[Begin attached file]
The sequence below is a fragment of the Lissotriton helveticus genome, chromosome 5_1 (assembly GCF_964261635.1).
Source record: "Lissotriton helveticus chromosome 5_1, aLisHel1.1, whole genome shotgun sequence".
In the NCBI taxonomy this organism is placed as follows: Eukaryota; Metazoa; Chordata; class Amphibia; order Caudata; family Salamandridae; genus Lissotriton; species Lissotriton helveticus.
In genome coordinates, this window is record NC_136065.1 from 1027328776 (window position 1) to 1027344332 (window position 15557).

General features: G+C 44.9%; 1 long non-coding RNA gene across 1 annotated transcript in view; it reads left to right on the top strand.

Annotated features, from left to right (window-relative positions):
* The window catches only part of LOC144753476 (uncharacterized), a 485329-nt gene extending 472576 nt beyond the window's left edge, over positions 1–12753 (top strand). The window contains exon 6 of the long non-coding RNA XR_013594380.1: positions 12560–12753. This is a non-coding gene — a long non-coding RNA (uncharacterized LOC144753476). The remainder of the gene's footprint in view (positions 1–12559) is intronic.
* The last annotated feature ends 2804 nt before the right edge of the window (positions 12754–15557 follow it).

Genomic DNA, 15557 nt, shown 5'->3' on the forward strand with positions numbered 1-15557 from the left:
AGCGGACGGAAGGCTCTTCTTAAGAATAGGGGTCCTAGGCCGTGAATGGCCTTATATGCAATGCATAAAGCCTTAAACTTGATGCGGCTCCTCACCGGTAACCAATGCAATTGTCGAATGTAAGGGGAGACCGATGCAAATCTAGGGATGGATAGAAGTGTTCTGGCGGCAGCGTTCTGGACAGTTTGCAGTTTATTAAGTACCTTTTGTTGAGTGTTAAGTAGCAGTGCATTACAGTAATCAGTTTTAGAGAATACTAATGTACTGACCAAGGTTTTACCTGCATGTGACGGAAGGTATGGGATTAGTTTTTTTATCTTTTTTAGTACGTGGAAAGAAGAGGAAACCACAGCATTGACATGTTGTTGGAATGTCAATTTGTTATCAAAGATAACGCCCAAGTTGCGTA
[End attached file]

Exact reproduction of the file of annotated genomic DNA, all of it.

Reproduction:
The sequence below is a fragment of the Lissotriton helveticus genome, chromosome 5_1 (assembly GCF_964261635.1).
Source record: "Lissotriton helveticus chromosome 5_1, aLisHel1.1, whole genome shotgun sequence".
In the NCBI taxonomy this organism is placed as follows: Eukaryota; Metazoa; Chordata; class Amphibia; order Caudata; family Salamandridae; genus Lissotriton; species Lissotriton helveticus.
In genome coordinates, this window is record NC_136065.1 from 1027328776 (window position 1) to 1027344332 (window position 15557).

General features: G+C 44.9%; 1 long non-coding RNA gene across 1 annotated transcript in view; it reads left to right on the top strand.

Annotated features, from left to right (window-relative positions):
* The window catches only part of LOC144753476 (uncharacterized), a 485329-nt gene extending 472576 nt beyond the window's left edge, over positions 1–12753 (top strand). The window contains exon 6 of the long non-coding RNA XR_013594380.1: positions 12560–12753. This is a non-coding gene — a long non-coding RNA (uncharacterized LOC144753476). The remainder of the gene's footprint in view (positions 1–12559) is intronic.
* The last annotated feature ends 2804 nt before the right edge of the window (positions 12754–15557 follow it).

Genomic DNA, 15557 nt, shown 5'->3' on the forward strand with positions numbered 1-15557 from the left:
AGCGGACGGAAGGCTCTTCTTAAGAATAGGGGTCCTAGGCCGTGAATGGCCTTATATGCAATGCATAAAGCCTTAAACTTGATGCGGCTCCTCACCGGTAACCAATGCAATTGTCGAATGTAAGGGGAGACCGATGCAAATCTAGGGATGGATAGAAGTGTTCTGGCGGCAGCGTTCTGGACAGTTTGCAGTTTATTAAGTACCTTTTGTTGAGTGTTAAGTAGCAGTGCATTACAGTAATCAGTTTTAGAGAATACTAATGTACTGACCAAGGTTTTACCTGCATGTGACGGAAGGTATGGGATTAGTTTTTTTATCTTTTTTAGTACGTGGAAAGAAGAGGAAACCACAGCATTGACATGTTGTTGGAATGTCAATTTGTTATCAAAGATAACGCCCAAGTTGCGTA